The James Bond Story was not a documentary that was screened at any theaters. Its simply a 50 minute history of the character and the film franchise, incorporating interviews with the actors who have played Bond over the years. I went back and forth as to whether or not I should bother reviewing this, but in the end I decided to take the opportunity to explore a little of my impression of James Bond.

I feel like I missed out seeing the best Bond films in a movie theater, which were during the Sean Connery years. I was not born during the Connery run and so my first introduction to Bond was with Roger Moore in Octopussy. I remember greatly enjoying this film and enjoying the subsequent A View to a Kill even more. I was a huge Roger Moore fan, but I was continually reminded of how much better Connery was. I eventually watched the Sean Connery films, which I liked, but because he was not the Bond of my childhood, Roger Moore remained my favorite Bond.

Over the years, my film tastes have matured and I have refined my standards of what constitutes a great film. In looking back at why I preferred Roger Moore over Sean Connery’s James Bond, my preference was nothing more than a childhood first impression. In other words, Roger Moore came first and therefore, he was the best Bond (I also think the awesome Duran Duran song for A View to a Kill had a LOT to do with Moore being my favorite). However, I have come to realize over the years that the enduring appeal of Connery derives from a number of things that cannot be overlooked by any Bond fan. For one, Sean Connery’s rising star status in the subsequent decades following Bond has cemented his interpretation of the character as the most iconic version. Second, when compared to the literary character, Connery better embodied the spirit of the books by perfectly mixing the deadly, cold seriousness of the spy with a romantic sense of charm and humor. Finally, Connery’s physical attributes endeared himself to audiences better than the genteel snobby qualities that Roger Moore seemed to display. You were more convinced that Connery could take on the impossible tasks that were set before him than the comparably frail and much older Moore.

When Roger Moore was finally ready to hang it up after A View to a Kill, the producers had a difficult job of finding a replacement that would match, if not exceed, the enormous success brought by Connery and Moore (I’m not counting George Lazenby for obvious reasons). Timothy Dalton was, to put it mildly, a radical departure from what audiences had seen before. I remember actually enjoying Dalton’s interpretation in The Living Daylights and License to Kill, with the latter being one of the best Bond films I have ever seen. Audiences did not take to Dalton’s hard-edged and serious take as much as I did and his films ended up being financial disappointments. I find this ironic considering that Daniel Craig’s version of James Bond is identical to what Dalton was going for. However, following the light, humorous touch Roger Moore gave the character, audiences were not yet ready for a 180 degree turn in the character.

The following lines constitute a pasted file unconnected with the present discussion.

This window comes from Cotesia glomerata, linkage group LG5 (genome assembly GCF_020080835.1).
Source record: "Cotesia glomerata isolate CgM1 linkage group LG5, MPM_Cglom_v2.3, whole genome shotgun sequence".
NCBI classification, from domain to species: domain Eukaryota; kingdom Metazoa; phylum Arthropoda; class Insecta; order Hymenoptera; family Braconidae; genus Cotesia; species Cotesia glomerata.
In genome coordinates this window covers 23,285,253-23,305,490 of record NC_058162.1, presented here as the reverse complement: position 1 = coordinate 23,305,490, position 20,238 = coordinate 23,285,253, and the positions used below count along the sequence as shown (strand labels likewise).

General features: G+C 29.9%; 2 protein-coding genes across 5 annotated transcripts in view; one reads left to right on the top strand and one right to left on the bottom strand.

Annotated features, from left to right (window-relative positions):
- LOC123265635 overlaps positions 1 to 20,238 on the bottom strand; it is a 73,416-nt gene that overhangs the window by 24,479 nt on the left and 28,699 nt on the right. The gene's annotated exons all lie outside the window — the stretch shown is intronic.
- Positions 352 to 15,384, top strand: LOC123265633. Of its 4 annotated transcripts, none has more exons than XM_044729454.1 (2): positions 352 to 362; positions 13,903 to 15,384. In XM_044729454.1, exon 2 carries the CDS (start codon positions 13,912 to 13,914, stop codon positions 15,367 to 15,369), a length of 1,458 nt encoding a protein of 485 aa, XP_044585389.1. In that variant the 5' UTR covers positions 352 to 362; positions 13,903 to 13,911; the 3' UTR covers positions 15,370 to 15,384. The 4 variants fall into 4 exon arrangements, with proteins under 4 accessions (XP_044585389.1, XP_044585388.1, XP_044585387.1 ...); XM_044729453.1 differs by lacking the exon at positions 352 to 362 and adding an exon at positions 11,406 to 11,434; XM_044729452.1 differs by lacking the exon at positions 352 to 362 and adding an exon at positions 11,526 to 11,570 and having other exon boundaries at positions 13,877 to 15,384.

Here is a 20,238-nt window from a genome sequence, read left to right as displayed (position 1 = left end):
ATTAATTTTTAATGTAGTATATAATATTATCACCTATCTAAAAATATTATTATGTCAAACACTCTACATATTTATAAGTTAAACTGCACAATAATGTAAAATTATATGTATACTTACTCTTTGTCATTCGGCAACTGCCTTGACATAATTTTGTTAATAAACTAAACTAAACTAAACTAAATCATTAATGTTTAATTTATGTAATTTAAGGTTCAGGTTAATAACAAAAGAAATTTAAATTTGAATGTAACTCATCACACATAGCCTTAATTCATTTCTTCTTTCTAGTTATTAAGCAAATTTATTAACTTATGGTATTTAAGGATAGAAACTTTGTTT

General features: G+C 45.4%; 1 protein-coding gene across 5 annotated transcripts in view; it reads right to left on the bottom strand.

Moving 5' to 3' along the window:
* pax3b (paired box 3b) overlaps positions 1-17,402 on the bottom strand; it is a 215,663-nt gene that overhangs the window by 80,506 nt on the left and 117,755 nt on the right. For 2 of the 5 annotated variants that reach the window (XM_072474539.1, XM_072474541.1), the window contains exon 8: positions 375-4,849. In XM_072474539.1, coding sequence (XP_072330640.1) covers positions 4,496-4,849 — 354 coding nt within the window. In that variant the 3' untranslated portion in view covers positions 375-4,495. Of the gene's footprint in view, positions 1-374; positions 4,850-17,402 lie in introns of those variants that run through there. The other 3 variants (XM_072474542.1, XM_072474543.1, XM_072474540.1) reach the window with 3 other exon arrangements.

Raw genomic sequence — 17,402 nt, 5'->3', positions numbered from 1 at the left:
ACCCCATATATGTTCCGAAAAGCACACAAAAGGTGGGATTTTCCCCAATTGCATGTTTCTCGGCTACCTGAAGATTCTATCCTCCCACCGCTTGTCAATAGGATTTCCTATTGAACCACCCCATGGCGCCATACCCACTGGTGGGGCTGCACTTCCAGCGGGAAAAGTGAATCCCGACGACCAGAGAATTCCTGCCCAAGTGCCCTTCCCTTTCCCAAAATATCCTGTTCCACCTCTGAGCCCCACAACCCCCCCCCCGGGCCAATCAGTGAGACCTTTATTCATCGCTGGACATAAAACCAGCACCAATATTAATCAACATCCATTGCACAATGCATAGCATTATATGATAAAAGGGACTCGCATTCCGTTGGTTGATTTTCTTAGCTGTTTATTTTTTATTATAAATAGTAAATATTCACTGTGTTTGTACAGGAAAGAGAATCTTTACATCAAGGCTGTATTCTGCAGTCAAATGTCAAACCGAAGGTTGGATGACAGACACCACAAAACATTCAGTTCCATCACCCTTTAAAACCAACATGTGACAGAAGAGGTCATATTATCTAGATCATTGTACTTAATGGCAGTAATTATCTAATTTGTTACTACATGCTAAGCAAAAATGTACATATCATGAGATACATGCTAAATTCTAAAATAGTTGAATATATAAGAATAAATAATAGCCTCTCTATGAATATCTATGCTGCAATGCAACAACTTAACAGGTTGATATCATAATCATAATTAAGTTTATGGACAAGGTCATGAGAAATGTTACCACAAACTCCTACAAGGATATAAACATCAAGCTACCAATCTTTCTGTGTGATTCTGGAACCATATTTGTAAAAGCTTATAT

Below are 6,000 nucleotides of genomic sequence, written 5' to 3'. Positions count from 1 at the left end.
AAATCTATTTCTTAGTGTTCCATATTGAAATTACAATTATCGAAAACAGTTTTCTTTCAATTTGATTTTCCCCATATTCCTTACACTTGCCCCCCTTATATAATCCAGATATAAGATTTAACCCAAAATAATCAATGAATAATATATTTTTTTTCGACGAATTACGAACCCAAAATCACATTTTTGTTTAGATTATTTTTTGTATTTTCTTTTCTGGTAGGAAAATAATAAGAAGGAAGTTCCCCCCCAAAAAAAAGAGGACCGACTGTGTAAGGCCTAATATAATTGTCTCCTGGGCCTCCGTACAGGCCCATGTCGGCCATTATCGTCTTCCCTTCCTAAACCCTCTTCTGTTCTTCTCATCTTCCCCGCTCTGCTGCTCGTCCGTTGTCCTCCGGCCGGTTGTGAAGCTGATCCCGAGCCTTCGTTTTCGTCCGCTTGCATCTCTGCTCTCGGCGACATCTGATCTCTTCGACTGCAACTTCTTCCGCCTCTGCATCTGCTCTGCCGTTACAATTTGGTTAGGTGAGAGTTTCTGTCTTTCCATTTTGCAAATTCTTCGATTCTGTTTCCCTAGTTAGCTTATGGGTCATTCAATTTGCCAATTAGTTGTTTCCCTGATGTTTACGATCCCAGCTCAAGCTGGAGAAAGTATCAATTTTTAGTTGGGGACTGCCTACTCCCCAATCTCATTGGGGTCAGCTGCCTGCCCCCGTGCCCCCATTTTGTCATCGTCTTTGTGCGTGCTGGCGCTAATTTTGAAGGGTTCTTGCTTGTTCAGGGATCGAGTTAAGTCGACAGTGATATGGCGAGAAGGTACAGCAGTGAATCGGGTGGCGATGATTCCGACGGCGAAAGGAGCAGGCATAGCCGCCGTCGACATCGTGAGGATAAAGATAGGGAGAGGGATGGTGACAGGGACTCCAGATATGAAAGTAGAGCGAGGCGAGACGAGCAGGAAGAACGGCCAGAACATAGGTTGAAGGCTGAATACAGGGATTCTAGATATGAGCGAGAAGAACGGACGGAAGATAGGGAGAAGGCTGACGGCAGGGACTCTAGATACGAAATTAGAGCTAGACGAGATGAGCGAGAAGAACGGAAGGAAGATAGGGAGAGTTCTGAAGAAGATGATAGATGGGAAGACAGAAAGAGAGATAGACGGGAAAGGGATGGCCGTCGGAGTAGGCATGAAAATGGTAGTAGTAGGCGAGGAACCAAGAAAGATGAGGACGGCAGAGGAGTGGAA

In 1995, James Bond found an actor who appeared to have been destined and born to be 007: Pierce Brosnan. The documentary mentions that Brosnan had actually been approached to play Bond during the 80s, but his contract under Remington Steele prevented him from taking the role. I remember the weeks leading up to the opening of Goldeneye and how excited fanboys were to see Brosnan play Bond. Brosnan incorporated the best aspects of Sean Connery and Roger Moore in both physical looks and characteristic attributes. Brosnan successfully re-launched the Bond franchise and he continued to play the character for 3 more films after Goldeneye. I was surprised to find that I didn’t care much for Goldeneye, which can perhaps be attributed to my insanely high expectations for the film. Although I liked Pierce Brosnan very much, the only Bond film of his that I consider any good is Tomorrow Never Dies. My biggest issue with these films was that they felt too over-the-top with the use of technology and the Austin Powers-like ridiculousness of the villains. The rule of thumb was bigger is better and, consequently, the films felt overbloated.

The Brosnan films eventually made me not care for James Bond anymore. I felt the producers had lost touch with the essence of the character. It was to my delightful surprise when Daniel Craig came on board and gave the whole franchise a back to basics facelift. Casino Royale, in my opinion, is the best James Bond film yet and even the far weaker Quantum of Solace is an overall good Bond movie. I look forward to see what Craig will continue to do with the character and audiences have shown with their wallets that they agree as well.

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